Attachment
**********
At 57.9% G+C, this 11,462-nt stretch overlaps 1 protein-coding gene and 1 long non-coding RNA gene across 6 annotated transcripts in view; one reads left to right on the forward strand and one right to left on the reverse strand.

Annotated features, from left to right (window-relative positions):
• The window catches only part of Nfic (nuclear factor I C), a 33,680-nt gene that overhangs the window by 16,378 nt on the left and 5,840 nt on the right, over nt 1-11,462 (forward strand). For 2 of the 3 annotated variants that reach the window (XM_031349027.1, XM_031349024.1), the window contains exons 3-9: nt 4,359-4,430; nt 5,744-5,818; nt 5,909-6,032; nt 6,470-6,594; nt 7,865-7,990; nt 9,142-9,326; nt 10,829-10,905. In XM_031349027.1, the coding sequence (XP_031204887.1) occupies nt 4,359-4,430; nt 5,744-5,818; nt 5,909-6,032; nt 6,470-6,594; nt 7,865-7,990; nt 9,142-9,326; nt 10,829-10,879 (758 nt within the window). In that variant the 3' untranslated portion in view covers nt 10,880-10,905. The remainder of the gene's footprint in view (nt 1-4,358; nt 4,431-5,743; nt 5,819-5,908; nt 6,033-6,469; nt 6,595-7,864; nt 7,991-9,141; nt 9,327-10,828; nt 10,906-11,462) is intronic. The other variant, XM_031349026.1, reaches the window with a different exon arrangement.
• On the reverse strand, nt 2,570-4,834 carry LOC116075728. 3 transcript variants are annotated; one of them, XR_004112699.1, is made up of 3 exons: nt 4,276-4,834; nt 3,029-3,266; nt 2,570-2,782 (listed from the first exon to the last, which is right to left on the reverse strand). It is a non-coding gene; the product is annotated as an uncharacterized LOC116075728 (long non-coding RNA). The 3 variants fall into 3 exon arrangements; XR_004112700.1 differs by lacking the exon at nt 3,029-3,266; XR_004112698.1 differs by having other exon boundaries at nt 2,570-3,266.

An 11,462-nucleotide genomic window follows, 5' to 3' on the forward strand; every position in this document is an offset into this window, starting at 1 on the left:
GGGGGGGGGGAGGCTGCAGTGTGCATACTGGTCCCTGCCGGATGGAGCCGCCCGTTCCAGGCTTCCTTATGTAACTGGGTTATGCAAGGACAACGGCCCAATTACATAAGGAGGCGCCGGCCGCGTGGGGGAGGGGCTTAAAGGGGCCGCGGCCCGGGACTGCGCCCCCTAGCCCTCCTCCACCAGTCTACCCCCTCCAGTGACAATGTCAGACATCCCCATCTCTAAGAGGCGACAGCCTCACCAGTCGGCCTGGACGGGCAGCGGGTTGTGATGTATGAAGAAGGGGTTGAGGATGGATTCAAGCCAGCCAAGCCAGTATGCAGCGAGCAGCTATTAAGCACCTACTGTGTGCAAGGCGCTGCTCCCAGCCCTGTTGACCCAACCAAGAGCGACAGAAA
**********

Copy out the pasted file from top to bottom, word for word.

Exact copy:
At 57.9% G+C, this 11,462-nt stretch overlaps 1 protein-coding gene and 1 long non-coding RNA gene across 6 annotated transcripts in view; one reads left to right on the forward strand and one right to left on the reverse strand.

Annotated features, from left to right (window-relative positions):
• The window catches only part of Nfic (nuclear factor I C), a 33,680-nt gene that overhangs the window by 16,378 nt on the left and 5,840 nt on the right, over nt 1-11,462 (forward strand). For 2 of the 3 annotated variants that reach the window (XM_031349027.1, XM_031349024.1), the window contains exons 3-9: nt 4,359-4,430; nt 5,744-5,818; nt 5,909-6,032; nt 6,470-6,594; nt 7,865-7,990; nt 9,142-9,326; nt 10,829-10,905. In XM_031349027.1, the coding sequence (XP_031204887.1) occupies nt 4,359-4,430; nt 5,744-5,818; nt 5,909-6,032; nt 6,470-6,594; nt 7,865-7,990; nt 9,142-9,326; nt 10,829-10,879 (758 nt within the window). In that variant the 3' untranslated portion in view covers nt 10,880-10,905. The remainder of the gene's footprint in view (nt 1-4,358; nt 4,431-5,743; nt 5,819-5,908; nt 6,033-6,469; nt 6,595-7,864; nt 7,991-9,141; nt 9,327-10,828; nt 10,906-11,462) is intronic. The other variant, XM_031349026.1, reaches the window with a different exon arrangement.
• On the reverse strand, nt 2,570-4,834 carry LOC116075728. 3 transcript variants are annotated; one of them, XR_004112699.1, is made up of 3 exons: nt 4,276-4,834; nt 3,029-3,266; nt 2,570-2,782 (listed from the first exon to the last, which is right to left on the reverse strand). It is a non-coding gene; the product is annotated as an uncharacterized LOC116075728 (long non-coding RNA). The 3 variants fall into 3 exon arrangements; XR_004112700.1 differs by lacking the exon at nt 3,029-3,266; XR_004112698.1 differs by having other exon boundaries at nt 2,570-3,266.

An 11,462-nucleotide genomic window follows, 5' to 3' on the forward strand; every position in this document is an offset into this window, starting at 1 on the left:
GGGGGGGGGGAGGCTGCAGTGTGCATACTGGTCCCTGCCGGATGGAGCCGCCCGTTCCAGGCTTCCTTATGTAACTGGGTTATGCAAGGACAACGGCCCAATTACATAAGGAGGCGCCGGCCGCGTGGGGGAGGGGCTTAAAGGGGCCGCGGCCCGGGACTGCGCCCCCTAGCCCTCCTCCACCAGTCTACCCCCTCCAGTGACAATGTCAGACATCCCCATCTCTAAGAGGCGACAGCCTCACCAGTCGGCCTGGACGGGCAGCGGGTTGTGATGTATGAAGAAGGGGTTGAGGATGGATTCAAGCCAGCCAAGCCAGTATGCAGCGAGCAGCTATTAAGCACCTACTGTGTGCAAGGCGCTGCTCCCAGCCCTGTTGACCCAACCAAGAGCGACAGAAA